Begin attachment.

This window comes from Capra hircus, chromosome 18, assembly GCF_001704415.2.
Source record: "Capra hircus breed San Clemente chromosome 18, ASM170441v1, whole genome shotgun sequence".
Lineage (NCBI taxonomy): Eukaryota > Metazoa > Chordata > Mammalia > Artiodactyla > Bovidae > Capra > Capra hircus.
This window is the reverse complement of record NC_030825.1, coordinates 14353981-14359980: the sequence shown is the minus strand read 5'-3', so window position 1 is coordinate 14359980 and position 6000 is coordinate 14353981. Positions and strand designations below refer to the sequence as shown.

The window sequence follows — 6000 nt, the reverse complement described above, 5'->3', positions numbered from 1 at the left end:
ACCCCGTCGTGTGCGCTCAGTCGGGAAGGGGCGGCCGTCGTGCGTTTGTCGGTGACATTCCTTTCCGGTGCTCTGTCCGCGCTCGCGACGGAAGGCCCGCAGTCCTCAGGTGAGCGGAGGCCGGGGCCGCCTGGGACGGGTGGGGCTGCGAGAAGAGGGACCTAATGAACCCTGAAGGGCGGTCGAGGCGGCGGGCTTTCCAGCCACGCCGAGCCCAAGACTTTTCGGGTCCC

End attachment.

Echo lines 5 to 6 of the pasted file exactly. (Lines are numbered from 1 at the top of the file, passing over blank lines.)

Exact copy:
The window sequence follows — 6000 nt, the reverse complement described above, 5'->3', positions numbered from 1 at the left end:
ACCCCGTCGTGTGCGCTCAGTCGGGAAGGGGCGGCCGTCGTGCGTTTGTCGGTGACATTCCTTTCCGGTGCTCTGTCCGCGCTCGCGACGGAAGGCCCGCAGTCCTCAGGTGAGCGGAGGCCGGGGCCGCCTGGGACGGGTGGGGCTGCGAGAAGAGGGACCTAATGAACCCTGAAGGGCGGTCGAGGCGGCGGGCTTTCCAGCCACGCCGAGCCCAAGACTTTTCGGGTCCC